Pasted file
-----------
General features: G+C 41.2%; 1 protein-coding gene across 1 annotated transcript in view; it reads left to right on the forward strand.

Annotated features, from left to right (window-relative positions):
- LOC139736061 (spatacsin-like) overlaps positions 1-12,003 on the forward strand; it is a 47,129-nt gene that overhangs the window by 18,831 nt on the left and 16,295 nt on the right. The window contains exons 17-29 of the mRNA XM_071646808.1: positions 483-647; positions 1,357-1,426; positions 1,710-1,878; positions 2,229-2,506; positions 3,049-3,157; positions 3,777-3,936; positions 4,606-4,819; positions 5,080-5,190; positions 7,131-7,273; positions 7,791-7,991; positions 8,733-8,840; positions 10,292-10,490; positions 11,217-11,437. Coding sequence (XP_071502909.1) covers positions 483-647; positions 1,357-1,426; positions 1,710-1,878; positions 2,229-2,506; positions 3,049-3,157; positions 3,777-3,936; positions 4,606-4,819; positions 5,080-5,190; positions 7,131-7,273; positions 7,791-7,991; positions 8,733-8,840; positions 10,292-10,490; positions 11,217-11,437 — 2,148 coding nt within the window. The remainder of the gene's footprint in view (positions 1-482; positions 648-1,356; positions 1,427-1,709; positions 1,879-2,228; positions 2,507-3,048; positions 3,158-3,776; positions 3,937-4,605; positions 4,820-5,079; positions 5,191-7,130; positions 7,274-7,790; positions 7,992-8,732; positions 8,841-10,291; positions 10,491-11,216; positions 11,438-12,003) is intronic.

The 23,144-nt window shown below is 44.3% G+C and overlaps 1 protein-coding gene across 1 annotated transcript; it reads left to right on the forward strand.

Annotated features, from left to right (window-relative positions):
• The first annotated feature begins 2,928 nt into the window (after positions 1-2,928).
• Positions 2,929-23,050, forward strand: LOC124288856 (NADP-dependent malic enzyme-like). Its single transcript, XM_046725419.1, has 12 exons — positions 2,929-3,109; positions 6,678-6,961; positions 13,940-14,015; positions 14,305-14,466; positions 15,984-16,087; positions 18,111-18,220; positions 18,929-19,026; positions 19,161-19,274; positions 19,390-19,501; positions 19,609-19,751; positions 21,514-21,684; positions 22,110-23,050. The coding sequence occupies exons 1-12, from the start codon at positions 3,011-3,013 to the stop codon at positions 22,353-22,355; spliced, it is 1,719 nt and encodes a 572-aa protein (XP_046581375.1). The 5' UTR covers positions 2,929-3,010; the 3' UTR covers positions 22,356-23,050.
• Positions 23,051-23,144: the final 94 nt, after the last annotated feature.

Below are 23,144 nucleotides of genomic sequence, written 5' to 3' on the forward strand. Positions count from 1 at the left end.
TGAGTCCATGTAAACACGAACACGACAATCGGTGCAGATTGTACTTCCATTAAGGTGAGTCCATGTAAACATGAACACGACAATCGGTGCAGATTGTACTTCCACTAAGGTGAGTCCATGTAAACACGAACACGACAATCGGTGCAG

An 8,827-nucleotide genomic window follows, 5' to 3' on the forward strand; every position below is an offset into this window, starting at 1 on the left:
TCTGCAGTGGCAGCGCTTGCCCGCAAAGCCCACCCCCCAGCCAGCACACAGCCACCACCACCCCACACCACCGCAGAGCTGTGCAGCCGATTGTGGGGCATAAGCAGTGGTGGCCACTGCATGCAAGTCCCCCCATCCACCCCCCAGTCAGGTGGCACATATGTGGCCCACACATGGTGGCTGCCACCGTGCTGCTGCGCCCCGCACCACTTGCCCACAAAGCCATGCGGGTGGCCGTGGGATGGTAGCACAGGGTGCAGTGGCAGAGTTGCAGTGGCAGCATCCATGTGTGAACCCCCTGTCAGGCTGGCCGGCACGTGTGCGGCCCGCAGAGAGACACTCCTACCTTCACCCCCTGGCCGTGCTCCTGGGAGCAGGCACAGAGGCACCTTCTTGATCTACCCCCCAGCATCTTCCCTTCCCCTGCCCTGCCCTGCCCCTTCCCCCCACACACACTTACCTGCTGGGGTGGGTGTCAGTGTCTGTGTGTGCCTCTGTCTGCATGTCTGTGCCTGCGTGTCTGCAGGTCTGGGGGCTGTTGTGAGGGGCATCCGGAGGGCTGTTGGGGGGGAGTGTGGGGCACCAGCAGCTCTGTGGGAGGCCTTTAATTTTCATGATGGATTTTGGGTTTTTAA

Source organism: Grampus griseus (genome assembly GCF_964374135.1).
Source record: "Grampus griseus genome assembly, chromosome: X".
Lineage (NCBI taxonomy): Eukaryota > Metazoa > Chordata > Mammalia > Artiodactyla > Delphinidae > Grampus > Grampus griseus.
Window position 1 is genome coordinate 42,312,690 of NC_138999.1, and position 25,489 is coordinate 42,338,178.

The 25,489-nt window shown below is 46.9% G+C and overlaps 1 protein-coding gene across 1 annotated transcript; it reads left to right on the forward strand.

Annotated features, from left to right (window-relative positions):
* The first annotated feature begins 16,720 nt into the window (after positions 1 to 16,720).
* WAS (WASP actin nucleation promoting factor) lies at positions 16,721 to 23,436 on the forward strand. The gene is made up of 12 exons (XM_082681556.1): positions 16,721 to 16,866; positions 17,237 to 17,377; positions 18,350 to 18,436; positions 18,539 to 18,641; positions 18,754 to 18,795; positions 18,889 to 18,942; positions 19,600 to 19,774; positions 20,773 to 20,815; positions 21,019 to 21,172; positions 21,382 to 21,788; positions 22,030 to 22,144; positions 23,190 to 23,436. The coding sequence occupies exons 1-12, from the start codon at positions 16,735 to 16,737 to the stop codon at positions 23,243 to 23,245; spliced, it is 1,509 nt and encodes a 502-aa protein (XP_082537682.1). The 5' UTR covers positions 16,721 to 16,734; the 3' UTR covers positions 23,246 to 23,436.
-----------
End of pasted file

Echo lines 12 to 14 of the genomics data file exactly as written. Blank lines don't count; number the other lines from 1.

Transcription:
TCTGCAGTGGCAGCGCTTGCCCGCAAAGCCCACCCCCCAGCCAGCACACAGCCACCACCACCCCACACCACCGCAGAGCTGTGCAGCCGATTGTGGGGCATAAGCAGTGGTGGCCACTGCATGCAAGTCCCCCCATCCACCCCCCAGTCAGGTGGCACATATGTGGCCCACACATGGTGGCTGCCACCGTGCTGCTGCGCCCCGCACCACTTGCCCACAAAGCCATGCGGGTGGCCGTGGGATGGTAGCACAGGGTGCAGTGGCAGAGTTGCAGTGGCAGCATCCATGTGTGAACCCCCTGTCAGGCTGGCCGGCACGTGTGCGGCCCGCAGAGAGACACTCCTACCTTCACCCCCTGGCCGTGCTCCTGGGAGCAGGCACAGAGGCACCTTCTTGATCTACCCCCCAGCATCTTCCCTTCCCCTGCCCTGCCCTGCCCCTTCCCCCCACACACACTTACCTGCTGGGGTGGGTGTCAGTGTCTGTGTGTGCCTCTGTCTGCATGTCTGTGCCTGCGTGTCTGCAGGTCTGGGGGCTGTTGTGAGGGGCATCCGGAGGGCTGTTGGGGGGGAGTGTGGGGCACCAGCAGCTCTGTGGGAGGCCTTTAATTTTCATGATGGATTTTGGGTTTTTAA

Source organism: Grampus griseus (genome assembly GCF_964374135.1).
Source record: "Grampus griseus genome assembly, chromosome: X".